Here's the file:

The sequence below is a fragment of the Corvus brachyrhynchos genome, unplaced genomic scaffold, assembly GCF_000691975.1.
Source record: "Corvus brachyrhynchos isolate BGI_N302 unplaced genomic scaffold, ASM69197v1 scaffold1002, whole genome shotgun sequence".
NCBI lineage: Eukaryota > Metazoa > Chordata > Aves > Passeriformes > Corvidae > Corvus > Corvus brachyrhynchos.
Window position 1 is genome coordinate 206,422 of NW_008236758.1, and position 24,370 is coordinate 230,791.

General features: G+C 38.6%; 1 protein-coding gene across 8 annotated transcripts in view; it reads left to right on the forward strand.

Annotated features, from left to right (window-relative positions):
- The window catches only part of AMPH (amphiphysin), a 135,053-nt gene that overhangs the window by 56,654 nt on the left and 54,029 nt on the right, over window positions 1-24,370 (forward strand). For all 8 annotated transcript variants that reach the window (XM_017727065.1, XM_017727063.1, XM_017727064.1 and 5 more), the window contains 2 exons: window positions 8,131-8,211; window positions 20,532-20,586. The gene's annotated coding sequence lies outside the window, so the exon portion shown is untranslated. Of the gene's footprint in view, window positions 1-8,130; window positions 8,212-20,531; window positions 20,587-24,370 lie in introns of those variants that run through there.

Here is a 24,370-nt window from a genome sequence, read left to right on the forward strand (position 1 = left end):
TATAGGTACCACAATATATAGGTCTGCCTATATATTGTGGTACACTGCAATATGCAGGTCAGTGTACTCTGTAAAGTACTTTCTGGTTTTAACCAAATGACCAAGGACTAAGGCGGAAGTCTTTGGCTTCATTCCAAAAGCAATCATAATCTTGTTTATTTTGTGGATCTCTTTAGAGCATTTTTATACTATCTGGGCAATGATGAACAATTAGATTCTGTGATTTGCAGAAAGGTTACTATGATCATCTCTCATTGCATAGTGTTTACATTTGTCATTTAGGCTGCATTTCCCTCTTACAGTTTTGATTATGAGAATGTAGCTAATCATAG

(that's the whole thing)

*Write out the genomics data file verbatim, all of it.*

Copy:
The sequence below is a fragment of the Corvus brachyrhynchos genome, unplaced genomic scaffold, assembly GCF_000691975.1.
Source record: "Corvus brachyrhynchos isolate BGI_N302 unplaced genomic scaffold, ASM69197v1 scaffold1002, whole genome shotgun sequence".
NCBI lineage: Eukaryota > Metazoa > Chordata > Aves > Passeriformes > Corvidae > Corvus > Corvus brachyrhynchos.
Window position 1 is genome coordinate 206,422 of NW_008236758.1, and position 24,370 is coordinate 230,791.

General features: G+C 38.6%; 1 protein-coding gene across 8 annotated transcripts in view; it reads left to right on the forward strand.

Annotated features, from left to right (window-relative positions):
- The window catches only part of AMPH (amphiphysin), a 135,053-nt gene that overhangs the window by 56,654 nt on the left and 54,029 nt on the right, over window positions 1-24,370 (forward strand). For all 8 annotated transcript variants that reach the window (XM_017727065.1, XM_017727063.1, XM_017727064.1 and 5 more), the window contains 2 exons: window positions 8,131-8,211; window positions 20,532-20,586. The gene's annotated coding sequence lies outside the window, so the exon portion shown is untranslated. Of the gene's footprint in view, window positions 1-8,130; window positions 8,212-20,531; window positions 20,587-24,370 lie in introns of those variants that run through there.

Here is a 24,370-nt window from a genome sequence, read left to right on the forward strand (position 1 = left end):
TATAGGTACCACAATATATAGGTCTGCCTATATATTGTGGTACACTGCAATATGCAGGTCAGTGTACTCTGTAAAGTACTTTCTGGTTTTAACCAAATGACCAAGGACTAAGGCGGAAGTCTTTGGCTTCATTCCAAAAGCAATCATAATCTTGTTTATTTTGTGGATCTCTTTAGAGCATTTTTATACTATCTGGGCAATGATGAACAATTAGATTCTGTGATTTGCAGAAAGGTTACTATGATCATCTCTCATTGCATAGTGTTTACATTTGTCATTTAGGCTGCATTTCCCTCTTACAGTTTTGATTATGAGAATGTAGCTAATCATAG